Source: COLORADO STATE UNIVERSITY submitted to
ESTIMATING NUTRIENT LOADS FOR WATER QUALITY MANAGEMENT
Sponsoring Institution
National Institute of Food and Agriculture
Project Status
TERMINATED
Funding Source
Reporting Frequency
Annual
Accession No.
0200177
Grant No.
(N/A)
Project No.
COL00726
Proposal No.
(N/A)
Multistate No.
(N/A)
Program Code
(N/A)
Project Start Date
Jul 1, 2004
Project End Date
Jun 30, 2007
Grant Year
(N/A)
Project Director
Loftis, J.
Recipient Organization
COLORADO STATE UNIVERSITY
(N/A)
FORT COLLINS,CO 80523
Performing Department
CIVIL AND ENVIRONMENTAL ENGINEERING
Non Technical Summary
Most drinking water reservoirs along the Front Range of Colorado are experiencing degradation due to nutrient inputs that accelerate algae growth. The purpose of the research is to enhance the scientific basis for estimating nutrient loads for source water protection.
Animal Health Component
50%
Research Effort Categories
Basic
10%
Applied
50%
Developmental
40%
Classification

Knowledge Area (KA)Subject of Investigation (SOI)Field of Science (FOS)Percent
1120110205030%
1120210205030%
1120320205030%
1020210205010%
Goals / Objectives
The overall goal of the research is to enhance the scientific basis upon which water managers in Colorado and the West will estimate nutrient loads from multiple sources and land uses in their efforts to protect the quality of receiving waters, especially drinking water reservoirs. Obviously, this goal is far greater in scope than the proposed project would permit. Thus we focus on two more limited objectives. The first project objective is to refine estimates of nutrient (both nitrogen and phosphorus) losses from irrigated turf by completing the experimental studies begun in Colorado Experiment Station Project No. COL00705 Best Management Practices for Landscape Irrigation, which ends June 30, 2004. The second objective is to develop and demonstrate a cost-effective approach for estimating nutrient loads from multiple sources and land uses in watersheds along the Colorado Front Range. This objective will focus on phosphorus because it is the key nutrient for protecting Colorado drinking water reservoirs from eutrophication.
Project Methods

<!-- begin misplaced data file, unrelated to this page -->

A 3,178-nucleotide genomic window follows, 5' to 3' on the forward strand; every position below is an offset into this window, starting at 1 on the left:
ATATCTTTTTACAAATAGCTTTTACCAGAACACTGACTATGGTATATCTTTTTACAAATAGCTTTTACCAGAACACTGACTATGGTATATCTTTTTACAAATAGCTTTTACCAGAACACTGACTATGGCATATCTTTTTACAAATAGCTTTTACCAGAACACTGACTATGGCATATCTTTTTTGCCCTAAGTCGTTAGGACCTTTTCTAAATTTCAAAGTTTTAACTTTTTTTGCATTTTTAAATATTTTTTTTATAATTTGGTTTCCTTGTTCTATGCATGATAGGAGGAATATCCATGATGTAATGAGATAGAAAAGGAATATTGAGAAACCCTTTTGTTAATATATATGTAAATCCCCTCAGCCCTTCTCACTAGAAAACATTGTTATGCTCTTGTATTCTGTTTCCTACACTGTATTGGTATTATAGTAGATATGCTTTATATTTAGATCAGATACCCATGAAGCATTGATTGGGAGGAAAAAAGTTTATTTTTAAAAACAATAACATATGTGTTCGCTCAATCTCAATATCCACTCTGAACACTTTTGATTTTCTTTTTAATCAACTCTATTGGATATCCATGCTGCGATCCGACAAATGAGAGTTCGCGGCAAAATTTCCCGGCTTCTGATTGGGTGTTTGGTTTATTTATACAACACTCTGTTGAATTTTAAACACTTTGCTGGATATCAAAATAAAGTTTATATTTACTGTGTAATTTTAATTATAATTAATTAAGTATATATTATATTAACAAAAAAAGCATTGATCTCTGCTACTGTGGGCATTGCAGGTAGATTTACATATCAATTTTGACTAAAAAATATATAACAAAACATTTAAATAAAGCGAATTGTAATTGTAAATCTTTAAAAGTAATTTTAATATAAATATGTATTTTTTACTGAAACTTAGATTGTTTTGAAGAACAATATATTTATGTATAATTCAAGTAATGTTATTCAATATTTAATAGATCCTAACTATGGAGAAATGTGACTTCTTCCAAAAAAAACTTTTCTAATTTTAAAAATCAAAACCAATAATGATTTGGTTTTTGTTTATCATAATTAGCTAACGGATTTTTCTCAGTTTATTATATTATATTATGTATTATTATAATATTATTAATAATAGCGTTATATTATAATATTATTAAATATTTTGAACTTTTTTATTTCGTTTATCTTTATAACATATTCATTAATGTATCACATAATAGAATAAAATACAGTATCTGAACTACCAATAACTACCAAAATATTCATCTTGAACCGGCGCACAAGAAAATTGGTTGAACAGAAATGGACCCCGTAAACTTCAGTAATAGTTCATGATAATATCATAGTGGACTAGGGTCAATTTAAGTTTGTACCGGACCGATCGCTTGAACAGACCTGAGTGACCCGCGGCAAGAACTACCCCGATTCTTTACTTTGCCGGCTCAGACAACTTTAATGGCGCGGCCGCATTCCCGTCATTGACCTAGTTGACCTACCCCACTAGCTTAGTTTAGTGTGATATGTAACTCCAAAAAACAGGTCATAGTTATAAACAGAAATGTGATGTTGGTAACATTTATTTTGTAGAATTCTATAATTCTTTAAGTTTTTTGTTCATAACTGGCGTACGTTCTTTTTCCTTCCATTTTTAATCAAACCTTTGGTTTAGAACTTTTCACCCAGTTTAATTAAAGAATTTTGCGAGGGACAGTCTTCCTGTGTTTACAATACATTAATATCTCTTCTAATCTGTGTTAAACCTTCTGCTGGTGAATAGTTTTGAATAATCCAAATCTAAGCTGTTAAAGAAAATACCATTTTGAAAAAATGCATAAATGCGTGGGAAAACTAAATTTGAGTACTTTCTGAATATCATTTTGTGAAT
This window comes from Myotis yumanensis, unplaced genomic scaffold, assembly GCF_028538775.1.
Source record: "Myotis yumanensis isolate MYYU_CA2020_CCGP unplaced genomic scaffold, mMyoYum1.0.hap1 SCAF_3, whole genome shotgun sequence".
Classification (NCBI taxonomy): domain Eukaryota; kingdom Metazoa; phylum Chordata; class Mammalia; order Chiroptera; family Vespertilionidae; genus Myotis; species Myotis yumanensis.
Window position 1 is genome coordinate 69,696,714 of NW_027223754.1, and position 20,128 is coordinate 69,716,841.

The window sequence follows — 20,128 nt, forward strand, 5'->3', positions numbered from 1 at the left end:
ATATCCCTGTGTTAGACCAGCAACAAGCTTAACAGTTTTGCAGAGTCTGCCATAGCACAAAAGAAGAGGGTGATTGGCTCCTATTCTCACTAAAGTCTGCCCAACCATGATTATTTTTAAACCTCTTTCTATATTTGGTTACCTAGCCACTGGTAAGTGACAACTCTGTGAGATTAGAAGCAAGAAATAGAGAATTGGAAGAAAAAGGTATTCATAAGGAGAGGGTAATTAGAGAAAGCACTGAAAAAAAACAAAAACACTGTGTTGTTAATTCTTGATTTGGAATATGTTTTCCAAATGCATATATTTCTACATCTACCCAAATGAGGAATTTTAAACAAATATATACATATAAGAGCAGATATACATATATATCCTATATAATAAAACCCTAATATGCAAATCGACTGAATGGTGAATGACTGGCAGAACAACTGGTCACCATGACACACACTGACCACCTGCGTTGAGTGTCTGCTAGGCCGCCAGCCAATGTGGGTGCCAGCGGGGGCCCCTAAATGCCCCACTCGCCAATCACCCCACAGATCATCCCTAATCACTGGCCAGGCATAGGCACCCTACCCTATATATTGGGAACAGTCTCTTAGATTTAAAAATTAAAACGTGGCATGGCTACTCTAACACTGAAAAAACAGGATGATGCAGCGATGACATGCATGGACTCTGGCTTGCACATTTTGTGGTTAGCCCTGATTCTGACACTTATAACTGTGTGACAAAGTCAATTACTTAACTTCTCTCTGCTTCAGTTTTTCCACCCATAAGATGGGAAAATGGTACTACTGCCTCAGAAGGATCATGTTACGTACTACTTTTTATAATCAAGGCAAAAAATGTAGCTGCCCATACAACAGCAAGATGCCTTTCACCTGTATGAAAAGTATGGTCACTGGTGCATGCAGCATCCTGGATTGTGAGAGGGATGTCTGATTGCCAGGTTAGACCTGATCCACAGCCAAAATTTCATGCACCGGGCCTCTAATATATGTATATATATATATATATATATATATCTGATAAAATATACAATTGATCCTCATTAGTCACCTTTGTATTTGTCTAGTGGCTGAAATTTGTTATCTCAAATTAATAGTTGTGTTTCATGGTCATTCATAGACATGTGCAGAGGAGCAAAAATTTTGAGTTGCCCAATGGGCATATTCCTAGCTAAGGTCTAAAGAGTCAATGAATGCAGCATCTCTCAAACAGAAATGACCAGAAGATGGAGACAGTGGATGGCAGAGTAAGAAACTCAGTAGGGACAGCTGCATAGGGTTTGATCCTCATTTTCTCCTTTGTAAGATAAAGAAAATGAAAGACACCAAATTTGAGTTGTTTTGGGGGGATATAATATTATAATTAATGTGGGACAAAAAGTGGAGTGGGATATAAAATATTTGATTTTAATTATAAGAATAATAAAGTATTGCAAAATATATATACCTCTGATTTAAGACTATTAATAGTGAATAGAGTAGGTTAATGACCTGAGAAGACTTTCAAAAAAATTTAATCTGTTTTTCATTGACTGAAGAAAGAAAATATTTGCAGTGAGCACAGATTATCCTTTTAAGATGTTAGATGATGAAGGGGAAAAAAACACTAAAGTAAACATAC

Research Approach, Objective #1: The first objective will be accomplished in the first year of the proposed project. The approach will be to continue both the field and lysimeter studies of N and P leaching and the greenhouse studies of N and P transport in surface and subsurface runoff that are reported in the current CRIS report for project COL 00705. Results thus far suggest that phosphorus in runoff from irrigated turf can occur at higher rates than those reported in other studies, but these results are not yet conclusive due to analytical difficulties associated with phosphorus in various forms: total, dissolved, ortho, organic, readily extractable. Thus a fourth year of experiments is needed. Research Approach, Objective #2: The second objective will use a case study approach, involving the Big Thompson Watershed. The project will include significant interaction with the Big Thompson Watershed Forum (BTWF). The general approach for this objective will consist of two components. The first component will be to establish a phosphorus mass balance for the entire watershed through estimation of annual phosphorus entering and leaving the watershed. The second component will be estimation of the contributions to those loads by external sources (trans-mountain diversion and precipitation) and by specific areas of the watershed and by source type within those areas. In both components seasonal and annual phosphorus loads at key nodes will be estimated using the BTW Forum monitoring data, possibly supplemented by additional data sources. Quantification of loads by source type will be more difficult, and thus less precise. In the area of point sources, we plan to work with the wastewater treatment plants to obtain reasonable estimates of P loads. At the sub-watershed scale, aggregated nonpoint contributions for a given segment will be estimated by differencing the load estimates for adjacent nodes and subtracting out the point source estimates. Within the subwatersheds, we shall use the watershed component of EUTROMOD, along with typical loading functions (for livestock, agricultural land, septic tanks, etc.) obtained from the literature. To validate those loading functions for local conditions, we shall directly monitor surface runoff from areas that contain significant nonpoint sources. We shall monitor phosphorus deposition in rain and snowfall over a range of elevations within the watershed.